Vision diminution after radial keratotomy: NEJM case report
A 41-year-old woman presented to the ophthalmology clinic with vision that had been deteriorating during the preceding 20 years. Her subjective refraction showed that a hyperopic shift had occurred since her current corrective lenses had been prescribed. Her best corrected visual acuity was 20/25 in both eyes.

Slit-lamp examination revealed features that suggested that radial keratotomy had been performed: a clear central cornea with 16 corneal incisions extending from the periphery. Because radial keratotomies are performed manually, the incisions are neither perfectly radial nor symmetric.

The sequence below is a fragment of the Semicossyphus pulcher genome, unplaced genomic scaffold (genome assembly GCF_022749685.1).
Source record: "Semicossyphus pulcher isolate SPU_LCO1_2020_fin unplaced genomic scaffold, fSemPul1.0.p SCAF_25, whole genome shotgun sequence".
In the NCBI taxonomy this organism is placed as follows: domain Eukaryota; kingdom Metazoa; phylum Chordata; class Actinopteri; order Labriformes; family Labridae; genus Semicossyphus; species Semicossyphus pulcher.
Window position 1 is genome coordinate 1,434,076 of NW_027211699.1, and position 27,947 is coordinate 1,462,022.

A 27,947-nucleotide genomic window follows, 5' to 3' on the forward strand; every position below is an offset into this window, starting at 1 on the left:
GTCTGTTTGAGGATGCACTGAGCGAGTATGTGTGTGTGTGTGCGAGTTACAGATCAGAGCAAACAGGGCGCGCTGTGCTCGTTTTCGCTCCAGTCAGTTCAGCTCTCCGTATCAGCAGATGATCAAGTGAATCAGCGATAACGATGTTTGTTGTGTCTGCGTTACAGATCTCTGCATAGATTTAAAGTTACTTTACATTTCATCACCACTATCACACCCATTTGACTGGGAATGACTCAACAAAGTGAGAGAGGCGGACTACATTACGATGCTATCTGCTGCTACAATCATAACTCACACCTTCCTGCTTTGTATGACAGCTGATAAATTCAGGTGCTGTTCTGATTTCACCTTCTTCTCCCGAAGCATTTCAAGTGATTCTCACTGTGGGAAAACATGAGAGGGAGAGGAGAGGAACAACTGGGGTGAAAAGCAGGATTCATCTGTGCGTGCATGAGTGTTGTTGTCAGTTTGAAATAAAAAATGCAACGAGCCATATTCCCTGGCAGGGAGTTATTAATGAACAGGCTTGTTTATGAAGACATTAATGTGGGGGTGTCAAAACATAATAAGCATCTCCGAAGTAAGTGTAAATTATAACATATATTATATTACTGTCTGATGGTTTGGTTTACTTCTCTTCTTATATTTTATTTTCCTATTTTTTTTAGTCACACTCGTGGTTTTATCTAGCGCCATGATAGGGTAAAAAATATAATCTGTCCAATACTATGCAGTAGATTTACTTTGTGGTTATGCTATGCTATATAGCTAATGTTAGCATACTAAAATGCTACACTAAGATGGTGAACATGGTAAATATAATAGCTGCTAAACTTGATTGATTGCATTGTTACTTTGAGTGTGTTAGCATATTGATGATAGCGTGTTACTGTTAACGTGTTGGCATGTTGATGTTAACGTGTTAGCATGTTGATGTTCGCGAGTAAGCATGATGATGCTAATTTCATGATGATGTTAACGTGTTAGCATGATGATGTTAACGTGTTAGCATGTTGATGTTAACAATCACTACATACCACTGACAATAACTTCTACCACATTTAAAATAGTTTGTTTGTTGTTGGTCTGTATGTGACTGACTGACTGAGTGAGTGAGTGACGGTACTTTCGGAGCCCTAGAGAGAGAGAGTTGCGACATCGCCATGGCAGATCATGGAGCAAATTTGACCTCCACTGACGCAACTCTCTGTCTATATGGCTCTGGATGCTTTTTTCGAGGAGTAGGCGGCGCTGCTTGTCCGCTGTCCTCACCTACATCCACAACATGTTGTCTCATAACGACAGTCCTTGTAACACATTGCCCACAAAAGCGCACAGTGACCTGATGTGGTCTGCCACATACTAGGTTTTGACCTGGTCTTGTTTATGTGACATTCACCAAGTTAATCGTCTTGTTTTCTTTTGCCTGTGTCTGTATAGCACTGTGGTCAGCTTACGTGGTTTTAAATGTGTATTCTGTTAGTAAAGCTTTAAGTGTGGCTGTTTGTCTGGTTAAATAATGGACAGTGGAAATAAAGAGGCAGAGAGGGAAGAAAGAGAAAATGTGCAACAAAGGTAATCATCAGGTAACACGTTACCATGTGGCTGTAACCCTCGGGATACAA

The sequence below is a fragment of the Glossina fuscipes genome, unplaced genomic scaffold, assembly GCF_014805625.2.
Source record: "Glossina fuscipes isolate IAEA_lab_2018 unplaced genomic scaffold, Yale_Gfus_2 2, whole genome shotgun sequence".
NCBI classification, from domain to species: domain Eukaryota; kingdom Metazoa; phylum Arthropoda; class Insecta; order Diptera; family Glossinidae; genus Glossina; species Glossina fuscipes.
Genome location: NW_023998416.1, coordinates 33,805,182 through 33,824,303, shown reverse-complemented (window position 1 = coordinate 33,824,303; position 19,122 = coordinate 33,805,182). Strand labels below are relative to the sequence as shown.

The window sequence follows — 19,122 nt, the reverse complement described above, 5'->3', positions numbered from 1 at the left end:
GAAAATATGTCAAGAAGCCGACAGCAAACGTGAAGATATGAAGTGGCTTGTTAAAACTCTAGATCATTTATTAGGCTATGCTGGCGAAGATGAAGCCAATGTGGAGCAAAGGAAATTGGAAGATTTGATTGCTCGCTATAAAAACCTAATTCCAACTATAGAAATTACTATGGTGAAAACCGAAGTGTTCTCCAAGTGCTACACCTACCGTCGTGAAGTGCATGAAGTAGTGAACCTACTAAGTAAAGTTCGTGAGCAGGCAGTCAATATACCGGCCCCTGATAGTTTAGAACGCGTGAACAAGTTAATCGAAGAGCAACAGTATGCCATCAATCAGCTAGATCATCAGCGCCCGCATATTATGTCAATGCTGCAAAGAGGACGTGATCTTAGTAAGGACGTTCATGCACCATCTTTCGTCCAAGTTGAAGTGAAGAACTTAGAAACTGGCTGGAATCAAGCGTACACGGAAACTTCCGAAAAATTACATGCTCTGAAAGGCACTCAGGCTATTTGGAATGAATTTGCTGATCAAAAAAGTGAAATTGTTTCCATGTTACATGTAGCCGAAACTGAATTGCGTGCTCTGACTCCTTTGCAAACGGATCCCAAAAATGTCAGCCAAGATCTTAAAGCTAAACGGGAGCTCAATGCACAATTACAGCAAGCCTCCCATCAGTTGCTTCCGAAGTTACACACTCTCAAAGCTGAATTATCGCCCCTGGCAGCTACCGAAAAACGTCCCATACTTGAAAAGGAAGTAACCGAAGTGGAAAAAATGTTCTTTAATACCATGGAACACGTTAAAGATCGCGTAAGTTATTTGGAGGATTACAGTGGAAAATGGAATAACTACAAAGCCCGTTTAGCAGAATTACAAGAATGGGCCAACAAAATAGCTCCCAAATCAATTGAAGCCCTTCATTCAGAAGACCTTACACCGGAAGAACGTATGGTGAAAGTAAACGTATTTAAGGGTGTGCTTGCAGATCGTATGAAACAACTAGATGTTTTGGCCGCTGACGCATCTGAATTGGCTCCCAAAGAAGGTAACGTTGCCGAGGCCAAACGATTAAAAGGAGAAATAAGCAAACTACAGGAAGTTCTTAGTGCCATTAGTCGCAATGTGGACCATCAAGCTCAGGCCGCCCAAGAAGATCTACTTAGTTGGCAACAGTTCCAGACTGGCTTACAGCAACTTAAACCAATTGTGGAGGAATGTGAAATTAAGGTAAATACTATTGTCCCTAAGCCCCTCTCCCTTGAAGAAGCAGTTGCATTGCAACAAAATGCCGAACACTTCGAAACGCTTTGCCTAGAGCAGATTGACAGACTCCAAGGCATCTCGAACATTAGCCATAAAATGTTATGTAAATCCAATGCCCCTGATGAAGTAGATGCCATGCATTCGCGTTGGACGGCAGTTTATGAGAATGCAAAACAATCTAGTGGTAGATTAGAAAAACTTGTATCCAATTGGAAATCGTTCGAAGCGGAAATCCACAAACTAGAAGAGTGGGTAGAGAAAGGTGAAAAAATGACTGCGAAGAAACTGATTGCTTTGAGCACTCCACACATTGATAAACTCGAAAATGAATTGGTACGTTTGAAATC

The patient confirmed that she had undergone this surgery for the treatment of myopia 23 years before presentation. At the time of the procedure, she had had no immediate complications.

The patient received a new prescription for corrective lenses and was advised of the importance of protective eyewear. At a 6-month follow-up visit, her vision had not deteriorated further.

Key takeaways:-
- Radial keratotomy was frequently performed in the 1980s and 1990s to correct myopic refractive errors. However, the procedure is associated with a number of complications.

- Overlapping or excessively central incisions may lead to reduced visual acuity, and corneal scarring is associated with glare and halos.

- Patients are at risk for progressive hyperopia and, in rare cases, owing to reduced corneal biomechanical strength, globe rupture with minimal trauma.